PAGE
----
PATRIOTIC big spenders in our area will spend a staggering £22m as they celebrate the Queen’s Diamond Jubilee this weekend.
Businesses are experiencing a spending bonanza as people flock to the shops to stock up on flags, food and drink ahead of this weekend’s big party.
More than 150 street parties are to be held in the area covered by The News, accounting for a huge chunk of the spending.
Yesterday Sainsbury’s, in Commercial Road, Landport had sold out of bunting. Enterprising customers had resorted to buying flags and taking the poles off to create makeshift bunting.
Sainsbury’s customer services team leader Irene Hilliar said: ‘It’s been absolute chaos.
‘We’re all out of bunting and the flags are selling quickly now as well.
‘We still have union jack car flags, plates, balloons, napkins and beakers but I doubt they’ll be around by the end of the weekend. Sales have gone through the roof.’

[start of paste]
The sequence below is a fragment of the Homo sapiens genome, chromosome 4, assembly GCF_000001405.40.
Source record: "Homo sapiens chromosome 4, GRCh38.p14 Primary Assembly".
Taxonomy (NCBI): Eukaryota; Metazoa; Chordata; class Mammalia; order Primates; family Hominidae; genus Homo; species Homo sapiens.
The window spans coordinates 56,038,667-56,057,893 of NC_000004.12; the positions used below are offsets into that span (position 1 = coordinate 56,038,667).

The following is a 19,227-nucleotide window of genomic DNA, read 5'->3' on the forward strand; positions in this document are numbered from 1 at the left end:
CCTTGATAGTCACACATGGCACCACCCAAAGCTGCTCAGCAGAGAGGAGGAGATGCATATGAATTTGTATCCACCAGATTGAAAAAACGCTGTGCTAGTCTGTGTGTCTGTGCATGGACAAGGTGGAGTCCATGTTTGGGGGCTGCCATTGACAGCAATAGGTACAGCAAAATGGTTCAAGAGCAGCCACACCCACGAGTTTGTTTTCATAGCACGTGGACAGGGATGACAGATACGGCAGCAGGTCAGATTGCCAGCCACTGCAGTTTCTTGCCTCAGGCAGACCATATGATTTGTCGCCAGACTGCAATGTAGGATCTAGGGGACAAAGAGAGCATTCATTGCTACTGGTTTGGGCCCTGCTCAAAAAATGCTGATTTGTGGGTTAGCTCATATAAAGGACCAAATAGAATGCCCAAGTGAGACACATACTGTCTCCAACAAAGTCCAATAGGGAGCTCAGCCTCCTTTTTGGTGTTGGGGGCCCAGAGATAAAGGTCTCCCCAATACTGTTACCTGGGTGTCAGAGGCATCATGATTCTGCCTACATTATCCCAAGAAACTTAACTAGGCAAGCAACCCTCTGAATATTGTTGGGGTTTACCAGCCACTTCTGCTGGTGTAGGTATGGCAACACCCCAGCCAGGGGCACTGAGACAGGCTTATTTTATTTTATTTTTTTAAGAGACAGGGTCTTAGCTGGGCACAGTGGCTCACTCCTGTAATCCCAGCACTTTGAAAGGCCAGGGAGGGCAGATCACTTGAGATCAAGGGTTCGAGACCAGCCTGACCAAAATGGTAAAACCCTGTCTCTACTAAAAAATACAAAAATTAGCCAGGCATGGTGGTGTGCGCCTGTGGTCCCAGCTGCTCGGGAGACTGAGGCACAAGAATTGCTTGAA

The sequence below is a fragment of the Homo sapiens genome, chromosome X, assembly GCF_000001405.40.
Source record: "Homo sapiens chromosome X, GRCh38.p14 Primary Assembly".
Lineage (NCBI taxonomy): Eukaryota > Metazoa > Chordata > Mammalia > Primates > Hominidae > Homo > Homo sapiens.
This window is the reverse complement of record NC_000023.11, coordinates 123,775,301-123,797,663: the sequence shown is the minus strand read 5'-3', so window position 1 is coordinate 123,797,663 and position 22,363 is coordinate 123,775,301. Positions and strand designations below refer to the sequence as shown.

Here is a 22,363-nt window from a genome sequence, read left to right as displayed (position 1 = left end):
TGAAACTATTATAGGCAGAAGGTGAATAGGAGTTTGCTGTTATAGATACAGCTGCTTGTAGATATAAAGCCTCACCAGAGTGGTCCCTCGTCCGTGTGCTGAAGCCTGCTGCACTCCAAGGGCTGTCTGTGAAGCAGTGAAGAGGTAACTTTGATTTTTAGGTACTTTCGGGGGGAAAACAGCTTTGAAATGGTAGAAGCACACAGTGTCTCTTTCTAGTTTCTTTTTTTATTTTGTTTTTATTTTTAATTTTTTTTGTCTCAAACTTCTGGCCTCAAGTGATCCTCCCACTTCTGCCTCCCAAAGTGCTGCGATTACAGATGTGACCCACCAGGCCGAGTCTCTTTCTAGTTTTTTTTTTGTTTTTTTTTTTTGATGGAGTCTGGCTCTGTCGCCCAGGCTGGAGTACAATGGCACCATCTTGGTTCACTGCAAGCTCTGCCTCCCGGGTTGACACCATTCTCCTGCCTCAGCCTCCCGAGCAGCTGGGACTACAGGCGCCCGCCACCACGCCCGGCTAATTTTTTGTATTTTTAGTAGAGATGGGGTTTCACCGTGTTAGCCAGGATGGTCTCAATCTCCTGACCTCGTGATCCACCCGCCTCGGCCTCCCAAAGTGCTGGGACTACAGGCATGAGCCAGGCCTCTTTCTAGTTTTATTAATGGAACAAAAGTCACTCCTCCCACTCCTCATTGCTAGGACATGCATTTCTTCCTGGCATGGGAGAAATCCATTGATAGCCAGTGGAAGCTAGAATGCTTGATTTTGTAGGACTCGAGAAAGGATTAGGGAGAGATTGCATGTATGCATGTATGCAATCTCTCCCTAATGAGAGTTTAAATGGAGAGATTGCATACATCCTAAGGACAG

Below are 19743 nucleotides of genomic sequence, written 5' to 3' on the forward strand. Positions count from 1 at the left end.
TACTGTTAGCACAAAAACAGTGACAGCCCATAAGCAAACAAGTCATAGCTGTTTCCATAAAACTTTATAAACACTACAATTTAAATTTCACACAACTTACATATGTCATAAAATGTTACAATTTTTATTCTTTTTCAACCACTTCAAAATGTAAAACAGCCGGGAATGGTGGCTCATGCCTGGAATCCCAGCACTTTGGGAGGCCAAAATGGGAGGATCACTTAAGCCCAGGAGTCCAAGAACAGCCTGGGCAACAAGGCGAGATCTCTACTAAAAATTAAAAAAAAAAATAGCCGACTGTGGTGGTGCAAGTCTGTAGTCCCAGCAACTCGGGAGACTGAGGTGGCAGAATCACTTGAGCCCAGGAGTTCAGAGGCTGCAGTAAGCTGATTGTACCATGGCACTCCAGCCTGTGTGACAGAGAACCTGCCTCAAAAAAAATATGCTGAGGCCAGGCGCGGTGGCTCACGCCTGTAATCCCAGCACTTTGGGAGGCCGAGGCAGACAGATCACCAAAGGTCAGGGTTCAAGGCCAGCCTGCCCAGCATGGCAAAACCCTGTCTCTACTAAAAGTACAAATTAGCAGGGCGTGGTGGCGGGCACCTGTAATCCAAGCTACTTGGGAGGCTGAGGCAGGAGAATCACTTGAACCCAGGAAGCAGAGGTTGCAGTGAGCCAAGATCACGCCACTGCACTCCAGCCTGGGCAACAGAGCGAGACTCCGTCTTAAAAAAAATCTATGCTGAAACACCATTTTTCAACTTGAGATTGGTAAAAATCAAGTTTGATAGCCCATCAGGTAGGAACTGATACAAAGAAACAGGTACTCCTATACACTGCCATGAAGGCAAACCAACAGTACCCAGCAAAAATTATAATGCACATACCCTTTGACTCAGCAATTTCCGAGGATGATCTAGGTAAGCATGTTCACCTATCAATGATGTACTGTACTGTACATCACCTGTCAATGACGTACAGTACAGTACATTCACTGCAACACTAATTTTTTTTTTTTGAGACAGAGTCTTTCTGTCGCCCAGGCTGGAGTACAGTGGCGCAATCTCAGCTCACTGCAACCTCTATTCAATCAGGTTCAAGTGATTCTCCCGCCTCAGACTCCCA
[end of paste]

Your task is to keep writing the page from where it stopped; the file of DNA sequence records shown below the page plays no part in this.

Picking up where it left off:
U-Need-Us fancy dress shop, in Arundel Street, Landport, said it was gearing up for big sales.
Store manager Stephen Searle, 51, said: ‘Though we haven’t got exact figures, we’ve been busy lately and we expect to sell a lot more bunting and Union Jack flags and hats. It’s come as a big relief to us because trade was tough for a while.’
Shoppers at Gunwharf Quays have also helped to increase sales by 13.8 per cent. Rhoda Joseph, centre director of Cascades Shopping Centre, in Portsmouth, added: ‘People are buying lots of Jubilee merchandise and we are definitely seeing a pick-up in demand.’
The Money Advice Service, an independent body set up by the Government, estimates that each household will spend an average of £112 on partying this weekend – making the figure for our area a phenomenal £22.6m.
The centre’s director Joshua Barfield said: ‘Portsmouth is undoubtedly going to be in a leadership position when it comes to the Jubilee.
‘For one thing, the work we have done shows there is more passion among smaller communities where people know one another better – and also because of Portsmouth’s long links with the navy and defence industries.’